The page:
If I understood the NY Times correctly, the words might and may are interchangeable except might is used to convey a greater level of uncertainty.


I'll probably need gas for tomorrow's trip, so I might as well fill up now.

(There's a sense of uncertainty: I don't know if I have enough gas.)

I may as well get a car wash while at the gas station.

(There is no uncertainty here. I am indeed at the gas station.)

On the other hand, this answer suggests to me that if I were "medium-confident" I had enough gas, I would use may as well in the first example above. Is that right?

  • If you are a girl you might say to a young man: I might as well kiss a frog.
    – rogermue
    Commented Nov 4, 2014 at 13:24

1 Answer 1


The expressions may as well and might as well are effectively fixed idioms, so whether you are certain of getting gas or not does not affect matters.

Both You may as well and you might as well are used to suggest a course of action that either takes advantage of a positive situation that has come up, or at least tries to make the best of a bad one. Both can imply a sense of reluctance in the suggester (the as well implying that the course of action of following the suggestion is similar to not following it).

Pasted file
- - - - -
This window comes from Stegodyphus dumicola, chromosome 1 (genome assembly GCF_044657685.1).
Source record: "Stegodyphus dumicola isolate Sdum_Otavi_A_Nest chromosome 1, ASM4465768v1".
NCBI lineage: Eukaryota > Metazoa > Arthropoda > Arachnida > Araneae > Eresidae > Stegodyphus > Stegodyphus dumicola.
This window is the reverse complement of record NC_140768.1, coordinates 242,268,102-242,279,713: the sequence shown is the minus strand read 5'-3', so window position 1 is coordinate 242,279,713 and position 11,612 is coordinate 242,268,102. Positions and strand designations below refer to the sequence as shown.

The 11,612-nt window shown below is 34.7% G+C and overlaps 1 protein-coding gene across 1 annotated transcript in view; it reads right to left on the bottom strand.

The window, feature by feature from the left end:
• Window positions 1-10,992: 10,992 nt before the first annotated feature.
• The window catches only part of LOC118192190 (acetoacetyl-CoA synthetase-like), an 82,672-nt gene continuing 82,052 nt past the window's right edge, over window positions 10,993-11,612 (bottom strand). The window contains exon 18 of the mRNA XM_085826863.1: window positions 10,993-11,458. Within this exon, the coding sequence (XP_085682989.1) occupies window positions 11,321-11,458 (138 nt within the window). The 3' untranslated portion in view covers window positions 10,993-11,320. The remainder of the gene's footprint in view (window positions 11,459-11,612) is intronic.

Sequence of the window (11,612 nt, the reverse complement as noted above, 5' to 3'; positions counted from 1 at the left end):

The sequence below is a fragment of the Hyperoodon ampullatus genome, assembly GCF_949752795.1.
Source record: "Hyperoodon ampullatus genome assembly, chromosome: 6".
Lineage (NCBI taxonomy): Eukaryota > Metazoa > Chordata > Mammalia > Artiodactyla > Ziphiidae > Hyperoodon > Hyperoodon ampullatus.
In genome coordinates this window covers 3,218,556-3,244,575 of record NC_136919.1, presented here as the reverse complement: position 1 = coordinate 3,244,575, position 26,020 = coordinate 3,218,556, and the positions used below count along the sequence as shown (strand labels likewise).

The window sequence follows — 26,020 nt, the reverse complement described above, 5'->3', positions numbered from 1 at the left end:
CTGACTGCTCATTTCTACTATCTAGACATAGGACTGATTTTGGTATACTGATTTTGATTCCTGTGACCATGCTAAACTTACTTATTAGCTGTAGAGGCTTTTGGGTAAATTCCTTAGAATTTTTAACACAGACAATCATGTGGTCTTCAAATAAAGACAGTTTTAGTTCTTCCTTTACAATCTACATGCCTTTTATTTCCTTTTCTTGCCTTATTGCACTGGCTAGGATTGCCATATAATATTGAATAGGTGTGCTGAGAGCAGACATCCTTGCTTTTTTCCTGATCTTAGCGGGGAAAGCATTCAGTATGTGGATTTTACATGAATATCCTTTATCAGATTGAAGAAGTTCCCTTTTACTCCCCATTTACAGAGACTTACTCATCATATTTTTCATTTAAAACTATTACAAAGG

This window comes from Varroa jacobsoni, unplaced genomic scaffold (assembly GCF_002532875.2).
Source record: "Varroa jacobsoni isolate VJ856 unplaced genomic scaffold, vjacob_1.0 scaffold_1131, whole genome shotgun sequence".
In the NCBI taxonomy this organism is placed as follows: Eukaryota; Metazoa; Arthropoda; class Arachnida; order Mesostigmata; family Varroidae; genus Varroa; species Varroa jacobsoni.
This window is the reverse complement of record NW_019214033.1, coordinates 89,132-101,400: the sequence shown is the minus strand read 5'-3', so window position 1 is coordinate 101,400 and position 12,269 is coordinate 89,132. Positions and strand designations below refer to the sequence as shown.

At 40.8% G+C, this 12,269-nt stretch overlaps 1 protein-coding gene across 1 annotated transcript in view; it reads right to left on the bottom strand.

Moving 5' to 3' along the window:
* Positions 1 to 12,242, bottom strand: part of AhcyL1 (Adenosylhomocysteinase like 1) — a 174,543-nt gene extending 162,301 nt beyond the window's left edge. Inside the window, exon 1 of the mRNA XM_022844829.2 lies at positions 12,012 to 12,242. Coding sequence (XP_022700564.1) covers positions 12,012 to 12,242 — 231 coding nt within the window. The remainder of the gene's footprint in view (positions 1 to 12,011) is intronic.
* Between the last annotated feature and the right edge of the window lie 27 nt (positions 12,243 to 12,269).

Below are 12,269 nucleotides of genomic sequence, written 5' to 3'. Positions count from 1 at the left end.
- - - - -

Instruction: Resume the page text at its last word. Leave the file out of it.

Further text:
You may as well eat that left-over food - it will go off otherwise.

You have a day off work... you may as well enjoy yourself.

None of your students have showed up. You might as well go home.

In the first example there is no reluctance - it is simply about taking advantage of the fact that there's left over food. The second example can give the impression that there may be other alternatives (cleaning the house, say) that the speaker has considered, but that on balance they have gone for this option - but they may simply be encouraging the listener to take advantage of their good fortune. In the third example, the speaker is reluctant to suggest going home, because the listener will have wasted a journey and may not get paid.

Of course the expressions are not restricted to the second person - as in your question, you can say I might as well... when describing your attitude to a course of action you're considering taking.

So... which one to use? To be honest, they are more or less interchangeable in most cases (and none of the examples above would be wrong if may and might were switched), but here are a few pointers:

  • Might expresses slightly more reluctance than may, though the difference is small.
  • Because of this, may is more likely to be used when the suggestion is a positive one (such as enjoy yourself); might when it is negative (go home) or neutral (get a car wash).
  • Might as well is used much more often than may as well: COCA reports 3787 uses of the might version, but only 522 for may. So if in doubt, go for might.

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